Kiran Ishtiaq from Rahim Yar Khan proves that where there is a will, there is a way. She was born with a physical disability but has never let that stop her from achieving her dreams. In spite of her physical disability, Kiran sets an example for us who are brave enough to fight the odds.
“The doctors said that you should end the child because she has no legs and arms. She won’t be able to survive,” Ishtiaq opened up in an interview with BBC.
“Some people talked about such a girl being born in my house. They used to come home to watch me and taunt my parents as to how they will raise a girl like me. Today I want them to see that I am doing BS English by holding a pen with my mouth.”
Ishtiaq’s mother left her when she was only 6 months old. After that, her paternal aunts who were studying at that time, left their studies to raise her.
“I did not even have a normal wheelchair. I could not even go to the washroom by myself,” she added. “When my neighborhood friends used to go to school I used to feel left out. I also went to ma’am and asked her to take my admission because I was well-prepared. However, she did not.”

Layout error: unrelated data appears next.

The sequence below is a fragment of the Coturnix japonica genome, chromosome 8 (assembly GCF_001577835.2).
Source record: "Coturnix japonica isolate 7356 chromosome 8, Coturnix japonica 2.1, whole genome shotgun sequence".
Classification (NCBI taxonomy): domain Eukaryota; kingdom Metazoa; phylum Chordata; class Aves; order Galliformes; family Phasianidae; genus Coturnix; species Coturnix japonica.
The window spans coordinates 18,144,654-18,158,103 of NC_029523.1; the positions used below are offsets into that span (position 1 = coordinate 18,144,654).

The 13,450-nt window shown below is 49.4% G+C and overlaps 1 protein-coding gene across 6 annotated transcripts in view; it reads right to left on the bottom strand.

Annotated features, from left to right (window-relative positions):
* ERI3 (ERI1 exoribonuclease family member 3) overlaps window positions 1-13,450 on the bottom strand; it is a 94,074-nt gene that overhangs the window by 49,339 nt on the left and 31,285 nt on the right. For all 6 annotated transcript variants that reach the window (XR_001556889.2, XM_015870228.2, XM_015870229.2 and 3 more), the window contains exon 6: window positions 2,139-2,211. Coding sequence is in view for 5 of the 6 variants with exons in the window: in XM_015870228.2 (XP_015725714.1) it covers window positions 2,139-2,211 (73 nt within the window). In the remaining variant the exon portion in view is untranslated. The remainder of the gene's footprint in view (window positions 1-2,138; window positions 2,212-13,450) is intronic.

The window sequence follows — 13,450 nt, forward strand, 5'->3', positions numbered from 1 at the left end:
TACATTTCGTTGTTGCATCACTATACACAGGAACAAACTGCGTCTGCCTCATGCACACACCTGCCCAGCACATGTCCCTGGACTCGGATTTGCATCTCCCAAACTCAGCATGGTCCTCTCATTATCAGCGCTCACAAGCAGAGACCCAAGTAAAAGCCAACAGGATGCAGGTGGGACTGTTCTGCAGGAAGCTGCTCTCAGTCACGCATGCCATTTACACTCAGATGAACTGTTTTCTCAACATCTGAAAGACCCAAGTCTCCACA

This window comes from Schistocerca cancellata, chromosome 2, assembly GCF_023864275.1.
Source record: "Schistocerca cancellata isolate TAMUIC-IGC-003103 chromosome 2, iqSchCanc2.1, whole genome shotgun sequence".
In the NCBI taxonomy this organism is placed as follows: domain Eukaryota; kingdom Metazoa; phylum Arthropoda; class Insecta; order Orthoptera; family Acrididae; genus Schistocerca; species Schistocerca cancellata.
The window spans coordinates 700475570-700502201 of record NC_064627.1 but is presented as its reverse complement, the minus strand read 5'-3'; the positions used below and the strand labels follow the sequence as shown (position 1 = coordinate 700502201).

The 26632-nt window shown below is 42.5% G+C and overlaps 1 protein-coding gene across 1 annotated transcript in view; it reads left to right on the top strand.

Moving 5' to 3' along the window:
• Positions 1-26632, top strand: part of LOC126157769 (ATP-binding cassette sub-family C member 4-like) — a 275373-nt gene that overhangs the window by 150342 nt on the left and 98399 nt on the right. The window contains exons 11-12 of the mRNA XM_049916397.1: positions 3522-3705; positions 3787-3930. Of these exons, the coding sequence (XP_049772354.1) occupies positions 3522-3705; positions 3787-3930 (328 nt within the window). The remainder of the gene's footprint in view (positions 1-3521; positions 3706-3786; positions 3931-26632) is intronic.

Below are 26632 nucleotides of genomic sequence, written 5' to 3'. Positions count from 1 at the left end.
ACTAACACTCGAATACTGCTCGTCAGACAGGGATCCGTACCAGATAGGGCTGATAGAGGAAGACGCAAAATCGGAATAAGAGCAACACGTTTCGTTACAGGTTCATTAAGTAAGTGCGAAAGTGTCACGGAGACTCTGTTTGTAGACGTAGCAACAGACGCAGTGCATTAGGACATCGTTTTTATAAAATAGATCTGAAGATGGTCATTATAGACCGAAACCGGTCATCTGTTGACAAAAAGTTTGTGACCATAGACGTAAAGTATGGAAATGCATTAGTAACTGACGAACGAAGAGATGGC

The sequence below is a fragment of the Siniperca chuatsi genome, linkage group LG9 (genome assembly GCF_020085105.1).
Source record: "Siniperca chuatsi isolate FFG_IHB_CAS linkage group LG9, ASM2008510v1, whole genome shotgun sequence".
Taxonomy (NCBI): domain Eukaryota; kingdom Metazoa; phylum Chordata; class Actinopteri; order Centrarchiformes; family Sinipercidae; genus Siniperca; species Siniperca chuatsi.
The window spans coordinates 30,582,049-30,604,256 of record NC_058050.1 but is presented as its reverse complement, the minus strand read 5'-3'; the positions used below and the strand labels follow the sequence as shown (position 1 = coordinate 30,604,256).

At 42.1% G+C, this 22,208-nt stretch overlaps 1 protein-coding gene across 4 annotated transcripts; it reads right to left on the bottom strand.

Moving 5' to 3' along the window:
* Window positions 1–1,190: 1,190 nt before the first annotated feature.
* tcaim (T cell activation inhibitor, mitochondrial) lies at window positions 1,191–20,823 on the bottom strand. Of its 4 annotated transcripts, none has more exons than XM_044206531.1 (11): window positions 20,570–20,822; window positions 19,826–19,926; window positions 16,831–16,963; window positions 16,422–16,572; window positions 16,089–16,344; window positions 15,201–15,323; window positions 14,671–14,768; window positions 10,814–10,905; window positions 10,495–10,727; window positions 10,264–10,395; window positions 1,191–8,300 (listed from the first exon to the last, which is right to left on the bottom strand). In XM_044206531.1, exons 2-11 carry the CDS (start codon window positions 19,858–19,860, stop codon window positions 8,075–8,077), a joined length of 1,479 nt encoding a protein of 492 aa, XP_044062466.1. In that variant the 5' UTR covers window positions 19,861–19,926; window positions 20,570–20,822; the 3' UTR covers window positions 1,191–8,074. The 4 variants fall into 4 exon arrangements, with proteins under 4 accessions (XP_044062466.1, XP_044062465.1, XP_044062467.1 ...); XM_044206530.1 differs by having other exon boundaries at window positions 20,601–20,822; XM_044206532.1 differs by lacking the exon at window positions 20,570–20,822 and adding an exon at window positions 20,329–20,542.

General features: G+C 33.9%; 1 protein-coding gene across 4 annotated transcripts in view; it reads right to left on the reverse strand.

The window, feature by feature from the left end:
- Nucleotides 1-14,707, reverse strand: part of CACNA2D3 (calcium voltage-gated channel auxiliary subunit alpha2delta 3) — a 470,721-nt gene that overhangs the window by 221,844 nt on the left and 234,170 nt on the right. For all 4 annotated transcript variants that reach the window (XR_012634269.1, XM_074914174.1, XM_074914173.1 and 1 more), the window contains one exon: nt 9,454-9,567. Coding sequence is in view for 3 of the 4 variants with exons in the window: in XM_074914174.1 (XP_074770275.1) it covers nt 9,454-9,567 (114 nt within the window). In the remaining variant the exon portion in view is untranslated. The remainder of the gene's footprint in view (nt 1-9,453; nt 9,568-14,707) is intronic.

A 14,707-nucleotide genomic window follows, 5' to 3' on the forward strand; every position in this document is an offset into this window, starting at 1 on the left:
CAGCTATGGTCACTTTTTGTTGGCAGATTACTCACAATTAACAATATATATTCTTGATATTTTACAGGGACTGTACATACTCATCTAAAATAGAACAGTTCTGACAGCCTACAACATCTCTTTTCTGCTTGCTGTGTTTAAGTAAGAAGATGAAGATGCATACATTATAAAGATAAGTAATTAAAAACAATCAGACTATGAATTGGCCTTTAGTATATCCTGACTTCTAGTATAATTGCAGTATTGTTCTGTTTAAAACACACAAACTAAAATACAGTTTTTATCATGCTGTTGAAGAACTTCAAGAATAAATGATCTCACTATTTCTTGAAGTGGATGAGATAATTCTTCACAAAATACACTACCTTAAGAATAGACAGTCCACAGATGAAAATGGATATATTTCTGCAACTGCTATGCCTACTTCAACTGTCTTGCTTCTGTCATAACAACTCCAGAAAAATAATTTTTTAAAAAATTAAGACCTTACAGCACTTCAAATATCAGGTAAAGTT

“Later, I got private admission and gave private exams. I studied without school or tuition by myself and I could not believe when I got first division in matric. When people see me writing from my mouth, they get very shocked.”
“When there is a wedding in my family, I do not go. I do not feel comfortable by the looks they give me. But now that I have started giving interviews, my confidence is building up. Previously, I did not use to go out at all. People used to gather around and asked questions about me.”
Take a look at her interview
“I have seen people getting artificial arms and legs. Dear prime minister, girls like me are your responsibility,” Ishtiaq said. “I have faced a lot of obstacles. Please give attention to people like me, listen to our voices, and help us.”
In April, a visually impaired student Khansa Maria who faced disability challenges in Pakistan won a scholarship at Oxford University. She is to pursue a master’s degree in evidence-based policy intervention and social evaluation.
Meanwhile, diagnosed with dystonia at 10, Pakistani graphic designer Fatima Hasan has come a long way. From overwhelming achievements to getting international recognition, her story is one filled with inspiration and resilience.
Story Courtesy: BBC
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